The present day Polar Science Center (PSC) can be traced back to an enthusiastic, but random group of researchers that came together as part of a multi year Arctic Ice Dynamics Joint Experiment (AIDJEX) primarily funded by the National Science Foundation, Office of Naval Research, and the Polar Continental Shelf Project of Canada (PCSP) from 1970-1978. The primary goal of AIDJEX was to develop a comprehensive model of sea ice cover under the combined influences of the atmosphere and the ocean. Norbert Untersteiner at the University of Washington led the AIDJEX Project Office. Along with conducting research experiments, AIDJEX was given sufficient funding to acquire logistical capabilities previously not available at ice camps. On-station aircraft provided an essential service of tying the camps together by moving supplies, equipment and personnel between the shore and the main station with small aircraft helping with distribution. In addition, the on station helicopters and small fixed-wing aircraft were used to deploy data buoys. Access to satellite phone communications via the applied technology satellite (ATS) system was a first for ice stations that greatly enhanced reliable communications. An on-going legacy of AIDJEX is PSC’s arctic logistics expertise led back then and to this day by Andreas Heiberg.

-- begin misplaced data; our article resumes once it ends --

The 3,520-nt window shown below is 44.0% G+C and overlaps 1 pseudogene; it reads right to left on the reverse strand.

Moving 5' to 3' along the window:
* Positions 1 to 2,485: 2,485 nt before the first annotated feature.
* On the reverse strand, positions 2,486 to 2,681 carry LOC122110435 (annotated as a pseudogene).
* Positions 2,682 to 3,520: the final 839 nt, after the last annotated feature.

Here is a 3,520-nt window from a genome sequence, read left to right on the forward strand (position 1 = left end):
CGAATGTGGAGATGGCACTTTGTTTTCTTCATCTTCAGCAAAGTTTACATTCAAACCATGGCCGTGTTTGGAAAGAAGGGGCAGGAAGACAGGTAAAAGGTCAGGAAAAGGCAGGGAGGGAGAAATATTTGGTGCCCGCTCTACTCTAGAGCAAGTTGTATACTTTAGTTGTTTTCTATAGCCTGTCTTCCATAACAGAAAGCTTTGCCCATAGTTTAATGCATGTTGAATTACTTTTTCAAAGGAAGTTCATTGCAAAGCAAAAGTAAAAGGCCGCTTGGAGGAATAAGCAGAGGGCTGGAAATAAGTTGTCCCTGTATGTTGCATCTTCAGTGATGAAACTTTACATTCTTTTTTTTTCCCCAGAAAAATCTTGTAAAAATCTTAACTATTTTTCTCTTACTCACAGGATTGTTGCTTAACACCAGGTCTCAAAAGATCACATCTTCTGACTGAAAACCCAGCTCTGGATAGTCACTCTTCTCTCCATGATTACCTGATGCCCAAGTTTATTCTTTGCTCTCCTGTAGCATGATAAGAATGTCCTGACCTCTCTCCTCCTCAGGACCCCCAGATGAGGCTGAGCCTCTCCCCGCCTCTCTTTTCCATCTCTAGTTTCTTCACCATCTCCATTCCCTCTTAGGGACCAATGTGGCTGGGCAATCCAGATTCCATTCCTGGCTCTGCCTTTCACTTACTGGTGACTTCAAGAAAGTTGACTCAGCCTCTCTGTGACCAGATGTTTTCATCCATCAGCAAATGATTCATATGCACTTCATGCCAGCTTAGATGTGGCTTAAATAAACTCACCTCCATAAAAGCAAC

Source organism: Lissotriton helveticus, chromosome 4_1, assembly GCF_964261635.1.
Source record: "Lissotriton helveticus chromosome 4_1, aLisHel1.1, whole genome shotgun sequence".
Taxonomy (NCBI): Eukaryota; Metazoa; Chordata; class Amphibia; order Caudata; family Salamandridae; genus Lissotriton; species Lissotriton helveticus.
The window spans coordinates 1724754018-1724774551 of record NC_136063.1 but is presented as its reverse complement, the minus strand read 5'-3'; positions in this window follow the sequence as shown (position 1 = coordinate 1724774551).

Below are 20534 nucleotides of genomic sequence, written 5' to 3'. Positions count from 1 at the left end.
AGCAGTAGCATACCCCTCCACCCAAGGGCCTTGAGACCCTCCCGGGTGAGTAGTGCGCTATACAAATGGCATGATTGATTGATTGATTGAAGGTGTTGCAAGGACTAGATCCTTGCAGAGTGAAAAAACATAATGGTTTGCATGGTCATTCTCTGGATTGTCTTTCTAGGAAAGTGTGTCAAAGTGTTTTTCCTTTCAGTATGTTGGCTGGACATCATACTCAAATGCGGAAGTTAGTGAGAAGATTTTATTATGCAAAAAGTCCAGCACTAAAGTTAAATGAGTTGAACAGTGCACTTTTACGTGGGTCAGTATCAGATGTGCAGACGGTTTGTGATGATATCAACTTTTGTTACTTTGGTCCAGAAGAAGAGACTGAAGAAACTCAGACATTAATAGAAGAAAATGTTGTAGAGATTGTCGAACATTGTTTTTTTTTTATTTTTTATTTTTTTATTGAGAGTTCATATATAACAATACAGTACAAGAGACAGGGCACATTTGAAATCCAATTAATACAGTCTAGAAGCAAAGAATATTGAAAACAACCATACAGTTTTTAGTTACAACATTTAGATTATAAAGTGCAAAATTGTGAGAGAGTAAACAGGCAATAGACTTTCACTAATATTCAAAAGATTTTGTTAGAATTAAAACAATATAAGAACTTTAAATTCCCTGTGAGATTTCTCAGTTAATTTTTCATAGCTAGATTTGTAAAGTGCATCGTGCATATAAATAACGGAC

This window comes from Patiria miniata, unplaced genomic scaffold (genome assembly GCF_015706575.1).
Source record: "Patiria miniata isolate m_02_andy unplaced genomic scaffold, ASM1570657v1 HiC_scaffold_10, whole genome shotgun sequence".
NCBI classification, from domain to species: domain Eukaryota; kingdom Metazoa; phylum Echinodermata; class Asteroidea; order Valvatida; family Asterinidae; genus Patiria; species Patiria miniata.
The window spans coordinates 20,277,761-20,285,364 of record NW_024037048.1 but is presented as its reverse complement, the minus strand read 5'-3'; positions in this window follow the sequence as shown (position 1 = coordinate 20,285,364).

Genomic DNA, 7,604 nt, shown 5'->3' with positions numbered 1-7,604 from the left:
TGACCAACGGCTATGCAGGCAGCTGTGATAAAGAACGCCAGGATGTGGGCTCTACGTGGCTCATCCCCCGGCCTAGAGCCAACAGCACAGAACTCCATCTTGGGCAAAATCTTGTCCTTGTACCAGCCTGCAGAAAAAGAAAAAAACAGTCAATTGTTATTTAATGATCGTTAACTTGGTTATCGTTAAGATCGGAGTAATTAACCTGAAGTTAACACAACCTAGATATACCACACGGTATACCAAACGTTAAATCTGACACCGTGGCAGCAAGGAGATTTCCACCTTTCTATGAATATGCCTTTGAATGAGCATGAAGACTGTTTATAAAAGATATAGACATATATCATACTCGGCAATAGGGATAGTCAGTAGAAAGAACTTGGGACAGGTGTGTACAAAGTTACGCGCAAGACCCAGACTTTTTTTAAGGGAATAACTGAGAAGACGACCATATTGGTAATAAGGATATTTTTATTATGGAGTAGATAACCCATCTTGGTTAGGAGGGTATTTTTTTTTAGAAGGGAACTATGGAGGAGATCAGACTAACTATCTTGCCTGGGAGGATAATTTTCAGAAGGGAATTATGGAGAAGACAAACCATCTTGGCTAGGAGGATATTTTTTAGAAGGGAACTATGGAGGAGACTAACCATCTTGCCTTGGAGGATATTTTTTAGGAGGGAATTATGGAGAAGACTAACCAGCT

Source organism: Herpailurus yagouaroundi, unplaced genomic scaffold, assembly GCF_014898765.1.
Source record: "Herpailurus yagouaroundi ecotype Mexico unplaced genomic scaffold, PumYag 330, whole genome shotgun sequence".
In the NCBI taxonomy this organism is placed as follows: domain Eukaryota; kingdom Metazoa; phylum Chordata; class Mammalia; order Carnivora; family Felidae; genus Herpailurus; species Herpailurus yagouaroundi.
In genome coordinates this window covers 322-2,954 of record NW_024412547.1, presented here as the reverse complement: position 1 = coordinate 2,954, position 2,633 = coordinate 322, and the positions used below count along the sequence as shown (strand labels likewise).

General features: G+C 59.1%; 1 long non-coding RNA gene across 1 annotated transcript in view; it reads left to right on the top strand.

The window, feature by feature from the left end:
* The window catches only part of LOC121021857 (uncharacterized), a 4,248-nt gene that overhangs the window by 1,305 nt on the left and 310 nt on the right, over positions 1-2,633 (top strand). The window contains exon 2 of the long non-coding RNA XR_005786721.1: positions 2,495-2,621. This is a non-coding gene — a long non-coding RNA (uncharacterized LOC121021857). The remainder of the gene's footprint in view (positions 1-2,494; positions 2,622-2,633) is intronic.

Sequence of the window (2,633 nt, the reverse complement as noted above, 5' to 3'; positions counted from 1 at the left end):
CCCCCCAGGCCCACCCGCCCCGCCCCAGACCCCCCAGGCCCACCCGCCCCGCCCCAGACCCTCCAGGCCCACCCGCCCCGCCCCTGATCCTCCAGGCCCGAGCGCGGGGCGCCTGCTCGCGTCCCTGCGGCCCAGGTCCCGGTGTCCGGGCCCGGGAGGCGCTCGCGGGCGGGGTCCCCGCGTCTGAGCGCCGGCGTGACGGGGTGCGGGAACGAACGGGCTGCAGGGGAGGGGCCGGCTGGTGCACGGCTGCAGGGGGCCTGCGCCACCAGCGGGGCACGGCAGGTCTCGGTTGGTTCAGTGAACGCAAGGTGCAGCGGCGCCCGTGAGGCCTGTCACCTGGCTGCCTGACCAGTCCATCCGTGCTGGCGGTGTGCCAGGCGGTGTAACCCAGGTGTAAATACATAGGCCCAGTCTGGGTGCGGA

According to Untersteiner, “it was made very clear from the beginning that AIDJEX was a finite-duration study, and that we could not expect to see it ‘institutionalized.’” Although many post AIDJEX proposals for continued work were declined, researchers persevered and after several years, the Polar Science Center at the University of Washington officially emerged as a ‘Son-of-AIDJEX’ with several principal investigators receiving independent funding for individual topics of interest and continuing the tradition of conducting groundbreaking Arctic field experiments. In addition, AIDJEX’s convincing success in obtaining data on ice deformation and air stress by means of buoys secured on going funding for this portion of the program, which today continues as the International Arctic Buoy Program (IABP). PSC serves as the IABP data coordinating center under the direction of Ignatius Rigor.
In 1982 PSC was incorporated into the Applied Physics Laboratory, a multidisciplinary research facility that is a unit of the University of Washington Office of Research.